Re: Corel Lawsuit
On Fri, Nov 26, 1999 at 10:09:00AM -0800, Bruce Perens wrote:
> It's time for us to bring suit against Corel for this "can't download unless
> you're 18" stuff. That's not in our license and they know it. I've tried to
> help them several times, and they continue to be 100% clueless. I think at
> this point they are not representing Debian well, and should not distribute
> it. I'm not going to help them any longer.
It seems that the problem is that Corel has made what I consider to be an
agreement for their provision of copying service (ie, stuff you must agree
to in order for them to peform the act of copying or transmitting the
software for you) is written as a part of the End User License Agreement.
It's perfectly legal for a company to put something like:
1. For us to send you this software you must be at least XX years of age.
2. You must pay us $XXX first.
However, it's not legal for them to include such wording in an end user
license agreement that purports to apply to the software and not the service
of copying, unless they have permission from the copyright holder. The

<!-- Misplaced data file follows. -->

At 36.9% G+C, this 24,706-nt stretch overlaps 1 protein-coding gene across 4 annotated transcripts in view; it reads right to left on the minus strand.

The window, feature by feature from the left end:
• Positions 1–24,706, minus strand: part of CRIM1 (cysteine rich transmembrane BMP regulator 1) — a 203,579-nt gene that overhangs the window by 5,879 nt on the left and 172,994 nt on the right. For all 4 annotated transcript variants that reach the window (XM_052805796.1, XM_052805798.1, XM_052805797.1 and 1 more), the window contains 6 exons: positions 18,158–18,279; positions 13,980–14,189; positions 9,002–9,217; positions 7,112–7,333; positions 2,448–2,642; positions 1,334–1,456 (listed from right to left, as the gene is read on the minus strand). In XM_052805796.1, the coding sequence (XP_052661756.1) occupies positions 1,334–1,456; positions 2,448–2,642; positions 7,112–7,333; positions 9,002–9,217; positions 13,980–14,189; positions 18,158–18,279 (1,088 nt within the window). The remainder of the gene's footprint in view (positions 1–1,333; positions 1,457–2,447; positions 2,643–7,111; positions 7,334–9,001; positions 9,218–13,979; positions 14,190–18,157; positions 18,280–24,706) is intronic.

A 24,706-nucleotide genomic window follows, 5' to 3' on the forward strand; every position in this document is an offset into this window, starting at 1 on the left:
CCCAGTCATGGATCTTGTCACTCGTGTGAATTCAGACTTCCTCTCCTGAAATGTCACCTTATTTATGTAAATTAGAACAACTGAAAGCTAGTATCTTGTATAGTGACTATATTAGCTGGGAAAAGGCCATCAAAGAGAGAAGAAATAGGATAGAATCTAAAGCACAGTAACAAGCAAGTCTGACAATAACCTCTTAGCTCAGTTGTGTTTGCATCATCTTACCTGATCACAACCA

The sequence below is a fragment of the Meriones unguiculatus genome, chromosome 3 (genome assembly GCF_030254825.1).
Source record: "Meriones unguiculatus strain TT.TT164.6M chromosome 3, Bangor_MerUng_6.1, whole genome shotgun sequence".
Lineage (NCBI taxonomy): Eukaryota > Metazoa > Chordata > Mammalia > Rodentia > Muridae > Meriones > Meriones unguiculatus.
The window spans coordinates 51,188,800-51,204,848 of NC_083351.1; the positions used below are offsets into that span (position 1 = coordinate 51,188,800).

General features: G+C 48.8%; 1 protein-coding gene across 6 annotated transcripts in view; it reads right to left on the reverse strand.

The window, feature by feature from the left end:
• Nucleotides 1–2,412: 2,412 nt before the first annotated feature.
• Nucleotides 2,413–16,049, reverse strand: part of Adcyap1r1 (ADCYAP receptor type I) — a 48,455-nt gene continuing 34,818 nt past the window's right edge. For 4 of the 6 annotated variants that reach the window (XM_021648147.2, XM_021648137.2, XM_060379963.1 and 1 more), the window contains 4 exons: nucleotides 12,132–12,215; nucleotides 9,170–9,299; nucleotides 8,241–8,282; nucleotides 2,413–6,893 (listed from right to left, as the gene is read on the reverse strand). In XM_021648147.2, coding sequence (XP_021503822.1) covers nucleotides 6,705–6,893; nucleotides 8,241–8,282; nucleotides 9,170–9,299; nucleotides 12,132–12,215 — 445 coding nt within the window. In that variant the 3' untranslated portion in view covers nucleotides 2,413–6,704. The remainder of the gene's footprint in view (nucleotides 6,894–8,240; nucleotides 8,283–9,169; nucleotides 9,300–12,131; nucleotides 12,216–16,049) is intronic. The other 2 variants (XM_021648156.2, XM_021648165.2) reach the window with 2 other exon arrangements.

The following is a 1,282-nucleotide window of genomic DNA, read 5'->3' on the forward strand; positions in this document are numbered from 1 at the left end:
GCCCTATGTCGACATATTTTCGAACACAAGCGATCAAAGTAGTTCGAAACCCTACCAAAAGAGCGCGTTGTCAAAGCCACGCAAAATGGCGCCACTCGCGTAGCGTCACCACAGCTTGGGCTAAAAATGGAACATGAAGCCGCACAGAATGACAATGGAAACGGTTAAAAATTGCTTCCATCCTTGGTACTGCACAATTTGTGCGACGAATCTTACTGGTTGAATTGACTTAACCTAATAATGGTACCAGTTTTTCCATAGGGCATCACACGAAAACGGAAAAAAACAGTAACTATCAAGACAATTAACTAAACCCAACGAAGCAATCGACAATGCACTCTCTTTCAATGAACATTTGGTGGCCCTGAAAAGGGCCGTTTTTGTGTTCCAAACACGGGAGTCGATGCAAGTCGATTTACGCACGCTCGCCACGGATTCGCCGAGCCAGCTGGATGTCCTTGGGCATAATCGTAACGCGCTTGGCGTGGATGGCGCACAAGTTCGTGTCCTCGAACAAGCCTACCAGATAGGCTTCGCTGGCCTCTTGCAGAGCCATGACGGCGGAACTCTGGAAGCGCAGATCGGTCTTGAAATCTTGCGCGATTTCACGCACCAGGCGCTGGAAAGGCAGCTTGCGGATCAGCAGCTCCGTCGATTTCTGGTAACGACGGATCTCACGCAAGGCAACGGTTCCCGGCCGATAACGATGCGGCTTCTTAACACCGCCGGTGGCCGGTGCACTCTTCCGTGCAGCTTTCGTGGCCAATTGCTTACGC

wording in section F of their license agreement makes it pretty clear that
that Corel intends their EULA terms to apply in addition to (or together
with) the terms of the other licenses: "This Agreement, __together__ with
the GPL and other license agreements which are referred to in paragraph A,
is the entire agreement regarding your use of Corel LINUX, superseding any
other agreement or discussions, oral or written, and may not be changed
except by a signed agreement."
Also, section E. Distribution places export restrictions by license that did
not previously exist. Such additional terms would allow Corel grounds for a
civil lawsuit in addition to the criminal penalties one might face for
exporting software in violation of export laws. It modifys the licensing
terms on software that Corel does not have the authority to modify licensing
Corel needs to make it clear that portions of Corel Linux that are covered
by licenses (Like the GNU GPL) that do not allow licensees to modify the
license are covered under the original license only - and that the Corel
Linux EULA, or other Corel license terms do not apply. Otherwise, they've
created a serious financial and legal risk for themselves.
If the RIAA has shown us anything, it's that one "please stop helping Corel
violate copyright law" letter sent to their CD pressing plant on a well
known lawfirm's letterhead will probably stop the release in its tracks.
Then imagine the potential shareholder lawsuits against Corel for not
excercising due-diligence in preventing the losses incurred by the delayed
release, wasted CD's and other materials, and civil suits by copyright
holders because they failed to listen to the copyright holders when they
complained about the incorrect license in the first place...
I'm sure it'll be fixed soon.